Published January 2001
ARLINGTON — Ron Pitt says in his business, it’s time for a party when a nuclear plant is decommissioned.
That’s because it means interest increases in other sources of energy, and thus more business for his company.
Pitt is Vice President and General Manager of Xantrex Technology Inc., which makes devices to convert solar energy into electricity.
The company, started in 1984 as Trace Engineering, changed names in March after a series of mergers and acquisitions. Its technology enables home and business owners to hook up solar or wind power systems and make them work, Pitt said in a recent interview.
Better yet, those who are connected to a local utility and have Trace-brand devices may be able to watch their electric meter “spin backward,” he said.
Xantrex’s devices are used to power villages in Africa and Nepal, and hospitals and clinics in Haiti and the Dominican Republic, Pitt said. In places where energy is expensive and in short supply and power outages are a daily occurrence, nonfuel-based power makes a lot of sense, he added.
Many homes or businesses with their own solar power systems can take advantage of “net metering,” he said.
That means if they are generating power and not using it all, they can sell it to the local utility. If they’re using more than they produce, they pay the utility for what they consume from the system.
“Most people don’t know about it in this region because power has been so inexpensive and the cost very steep for alternative sources,” Pitt said.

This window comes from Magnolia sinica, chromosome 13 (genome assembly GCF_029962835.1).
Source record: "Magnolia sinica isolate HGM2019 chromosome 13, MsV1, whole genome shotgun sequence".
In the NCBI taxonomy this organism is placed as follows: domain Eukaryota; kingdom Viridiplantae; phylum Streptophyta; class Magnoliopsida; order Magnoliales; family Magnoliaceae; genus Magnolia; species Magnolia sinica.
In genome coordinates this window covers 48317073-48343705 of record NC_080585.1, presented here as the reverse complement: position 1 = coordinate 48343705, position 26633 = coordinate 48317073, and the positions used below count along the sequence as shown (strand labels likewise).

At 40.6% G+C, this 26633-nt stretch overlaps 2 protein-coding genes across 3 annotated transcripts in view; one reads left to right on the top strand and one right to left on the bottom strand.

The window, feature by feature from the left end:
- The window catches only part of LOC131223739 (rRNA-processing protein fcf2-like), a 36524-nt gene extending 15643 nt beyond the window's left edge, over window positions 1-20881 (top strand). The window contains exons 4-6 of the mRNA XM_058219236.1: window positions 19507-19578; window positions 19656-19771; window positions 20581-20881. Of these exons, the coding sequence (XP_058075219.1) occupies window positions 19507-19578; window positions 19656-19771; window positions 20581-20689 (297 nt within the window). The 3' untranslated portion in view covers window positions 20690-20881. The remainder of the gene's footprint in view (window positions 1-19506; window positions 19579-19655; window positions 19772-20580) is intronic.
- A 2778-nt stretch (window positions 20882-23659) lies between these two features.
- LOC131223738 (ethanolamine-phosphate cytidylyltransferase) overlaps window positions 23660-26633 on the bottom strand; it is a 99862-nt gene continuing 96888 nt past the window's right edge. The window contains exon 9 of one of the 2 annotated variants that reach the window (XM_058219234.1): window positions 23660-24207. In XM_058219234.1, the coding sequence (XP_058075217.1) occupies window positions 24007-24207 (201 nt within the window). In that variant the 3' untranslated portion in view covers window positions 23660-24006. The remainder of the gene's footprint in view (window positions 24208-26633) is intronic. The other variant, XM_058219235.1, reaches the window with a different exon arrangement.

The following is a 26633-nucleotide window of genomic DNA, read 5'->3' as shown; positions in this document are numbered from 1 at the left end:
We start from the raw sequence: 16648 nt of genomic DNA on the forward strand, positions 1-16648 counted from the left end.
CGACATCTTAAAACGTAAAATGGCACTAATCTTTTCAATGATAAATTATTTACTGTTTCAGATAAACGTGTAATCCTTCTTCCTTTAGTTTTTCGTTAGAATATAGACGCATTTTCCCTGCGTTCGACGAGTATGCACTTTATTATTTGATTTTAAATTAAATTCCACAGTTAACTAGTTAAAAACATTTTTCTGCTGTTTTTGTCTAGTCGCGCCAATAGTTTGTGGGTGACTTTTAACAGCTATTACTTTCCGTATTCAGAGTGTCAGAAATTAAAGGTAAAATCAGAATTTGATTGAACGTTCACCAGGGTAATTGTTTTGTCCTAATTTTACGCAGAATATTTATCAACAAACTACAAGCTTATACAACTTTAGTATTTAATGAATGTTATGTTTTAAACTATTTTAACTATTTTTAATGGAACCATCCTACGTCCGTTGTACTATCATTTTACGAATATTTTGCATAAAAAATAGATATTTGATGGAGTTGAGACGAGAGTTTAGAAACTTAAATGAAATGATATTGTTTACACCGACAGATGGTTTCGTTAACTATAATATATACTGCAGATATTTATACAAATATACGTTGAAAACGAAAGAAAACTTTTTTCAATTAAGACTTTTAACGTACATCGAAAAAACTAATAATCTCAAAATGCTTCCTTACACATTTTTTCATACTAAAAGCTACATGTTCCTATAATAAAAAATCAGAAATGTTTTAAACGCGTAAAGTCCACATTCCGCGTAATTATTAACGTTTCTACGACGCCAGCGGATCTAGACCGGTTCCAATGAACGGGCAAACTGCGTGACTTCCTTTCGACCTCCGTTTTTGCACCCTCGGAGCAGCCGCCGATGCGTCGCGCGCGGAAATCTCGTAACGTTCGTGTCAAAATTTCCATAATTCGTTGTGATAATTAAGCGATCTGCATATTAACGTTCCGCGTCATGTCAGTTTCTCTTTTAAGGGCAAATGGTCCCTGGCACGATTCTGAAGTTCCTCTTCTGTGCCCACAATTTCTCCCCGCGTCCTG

But now, with higher electricity costs, that could change, he said, adding that solar energy is most viable during long summer days when the systems can generate a lot of power and store it for later use.
To install a complete system to power a 2,000-square-foot house would run about $20,000, Pitt said.
Several Xantrex employees have installed the company’s equipment in their homes, and its founders lived “off-grid” — not connected to local power lines. A Snohomish County PUD spokeswoman said the utility has a handful of customers who take advantage of net metering, including one employee.
Dealers who install the equipment are trained to meet local standards and must get utility district approval to hook up to the system.
Xantrex has about 300 employees in five buildings adjacent to the Arlington airport. It also makes a backup power system that can be used during power failures to run all or part of a home or business, and systems for people who live and work beyond the reach of power lines.
Xantrex, which houses its worldwide headquarters and distribution center for renewable energy products in Arlington, “is pretty much it” in terms of its business niche, Pitt said.
He acknowledged it was a bit odd that the coastal Pacific Northwest, where there’s so little sun, “has become a center for solar electricity. ... It’s become a focal point, but it is a well-kept secret.”
By acquiring Heart Interface of Kent and Vancouver, British Columbia-based Xantrex — which gave its name to the 50-50 merger — the former Trace Engineering was able to consolidate the competition, he added.
The company also has divisions that make testing and measurement equipment, mobile power equipment for trucks and RVs, and consumer items like cigarette lighter converters used in cars that are sold in discount stores. In all, it has more than 700 employees at five facilities and produces about 500,000 devices a year as a corporation.
© The Daily Herald Co., Everett, WA